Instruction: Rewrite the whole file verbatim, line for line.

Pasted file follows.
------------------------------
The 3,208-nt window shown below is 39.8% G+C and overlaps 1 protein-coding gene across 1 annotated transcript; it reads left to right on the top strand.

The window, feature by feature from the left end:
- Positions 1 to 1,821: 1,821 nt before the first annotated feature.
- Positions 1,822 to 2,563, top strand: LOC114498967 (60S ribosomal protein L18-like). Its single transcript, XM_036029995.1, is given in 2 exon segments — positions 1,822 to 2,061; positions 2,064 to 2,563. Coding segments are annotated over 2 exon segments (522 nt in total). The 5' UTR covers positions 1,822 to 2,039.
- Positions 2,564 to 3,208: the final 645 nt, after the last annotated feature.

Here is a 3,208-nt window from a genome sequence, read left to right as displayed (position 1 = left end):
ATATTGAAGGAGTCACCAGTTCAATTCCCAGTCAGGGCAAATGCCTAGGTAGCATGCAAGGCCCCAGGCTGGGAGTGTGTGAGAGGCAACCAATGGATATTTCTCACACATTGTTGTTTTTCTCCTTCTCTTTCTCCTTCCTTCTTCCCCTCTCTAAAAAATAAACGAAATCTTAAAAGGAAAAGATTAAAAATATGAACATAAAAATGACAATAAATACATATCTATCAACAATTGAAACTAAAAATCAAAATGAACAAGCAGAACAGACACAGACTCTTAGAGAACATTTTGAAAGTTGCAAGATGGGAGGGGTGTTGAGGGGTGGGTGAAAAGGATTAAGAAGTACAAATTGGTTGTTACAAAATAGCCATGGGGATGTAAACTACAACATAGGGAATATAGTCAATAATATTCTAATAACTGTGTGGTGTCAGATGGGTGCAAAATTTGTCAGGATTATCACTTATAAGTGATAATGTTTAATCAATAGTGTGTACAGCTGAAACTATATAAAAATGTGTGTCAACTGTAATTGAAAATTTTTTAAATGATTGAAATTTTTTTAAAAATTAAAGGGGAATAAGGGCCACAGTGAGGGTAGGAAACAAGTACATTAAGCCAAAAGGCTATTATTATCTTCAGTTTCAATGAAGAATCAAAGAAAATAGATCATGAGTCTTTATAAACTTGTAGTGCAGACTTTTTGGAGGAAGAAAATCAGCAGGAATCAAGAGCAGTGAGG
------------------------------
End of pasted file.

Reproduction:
The 3,208-nt window shown below is 39.8% G+C and overlaps 1 protein-coding gene across 1 annotated transcript; it reads left to right on the top strand.

The window, feature by feature from the left end:
- Positions 1 to 1,821: 1,821 nt before the first annotated feature.
- Positions 1,822 to 2,563, top strand: LOC114498967 (60S ribosomal protein L18-like). Its single transcript, XM_036029995.1, is given in 2 exon segments — positions 1,822 to 2,061; positions 2,064 to 2,563. Coding segments are annotated over 2 exon segments (522 nt in total). The 5' UTR covers positions 1,822 to 2,039.
- Positions 2,564 to 3,208: the final 645 nt, after the last annotated feature.

Here is a 3,208-nt window from a genome sequence, read left to right as displayed (position 1 = left end):
ATATTGAAGGAGTCACCAGTTCAATTCCCAGTCAGGGCAAATGCCTAGGTAGCATGCAAGGCCCCAGGCTGGGAGTGTGTGAGAGGCAACCAATGGATATTTCTCACACATTGTTGTTTTTCTCCTTCTCTTTCTCCTTCCTTCTTCCCCTCTCTAAAAAATAAACGAAATCTTAAAAGGAAAAGATTAAAAATATGAACATAAAAATGACAATAAATACATATCTATCAACAATTGAAACTAAAAATCAAAATGAACAAGCAGAACAGACACAGACTCTTAGAGAACATTTTGAAAGTTGCAAGATGGGAGGGGTGTTGAGGGGTGGGTGAAAAGGATTAAGAAGTACAAATTGGTTGTTACAAAATAGCCATGGGGATGTAAACTACAACATAGGGAATATAGTCAATAATATTCTAATAACTGTGTGGTGTCAGATGGGTGCAAAATTTGTCAGGATTATCACTTATAAGTGATAATGTTTAATCAATAGTGTGTACAGCTGAAACTATATAAAAATGTGTGTCAACTGTAATTGAAAATTTTTTAAATGATTGAAATTTTTTTAAAAATTAAAGGGGAATAAGGGCCACAGTGAGGGTAGGAAACAAGTACATTAAGCCAAAAGGCTATTATTATCTTCAGTTTCAATGAAGAATCAAAGAAAATAGATCATGAGTCTTTATAAACTTGTAGTGCAGACTTTTTGGAGGAAGAAAATCAGCAGGAATCAAGAGCAGTGAGG